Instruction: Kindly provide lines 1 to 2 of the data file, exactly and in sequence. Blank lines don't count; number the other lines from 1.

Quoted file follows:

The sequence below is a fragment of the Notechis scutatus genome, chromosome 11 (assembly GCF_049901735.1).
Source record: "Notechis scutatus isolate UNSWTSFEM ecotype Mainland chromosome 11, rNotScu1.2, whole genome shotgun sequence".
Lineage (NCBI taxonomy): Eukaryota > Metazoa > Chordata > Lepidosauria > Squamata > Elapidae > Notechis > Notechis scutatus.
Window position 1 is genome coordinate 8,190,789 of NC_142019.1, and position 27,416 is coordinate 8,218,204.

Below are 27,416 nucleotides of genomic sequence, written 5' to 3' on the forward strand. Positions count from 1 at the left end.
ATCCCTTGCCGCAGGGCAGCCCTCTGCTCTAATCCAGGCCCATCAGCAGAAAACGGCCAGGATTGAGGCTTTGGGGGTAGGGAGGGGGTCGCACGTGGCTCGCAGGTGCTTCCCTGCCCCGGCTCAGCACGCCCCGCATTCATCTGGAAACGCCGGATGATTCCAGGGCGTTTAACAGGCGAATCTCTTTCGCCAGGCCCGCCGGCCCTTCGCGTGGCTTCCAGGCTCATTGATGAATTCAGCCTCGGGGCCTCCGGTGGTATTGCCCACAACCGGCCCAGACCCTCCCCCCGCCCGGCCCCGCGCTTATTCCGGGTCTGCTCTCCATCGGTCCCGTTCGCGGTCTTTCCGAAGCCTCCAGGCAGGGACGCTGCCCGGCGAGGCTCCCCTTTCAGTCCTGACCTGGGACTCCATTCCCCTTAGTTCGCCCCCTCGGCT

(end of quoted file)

The sequence below is a fragment of the Notechis scutatus genome, chromosome 11 (assembly GCF_049901735.1).
Source record: "Notechis scutatus isolate UNSWTSFEM ecotype Mainland chromosome 11, rNotScu1.2, whole genome shotgun sequence".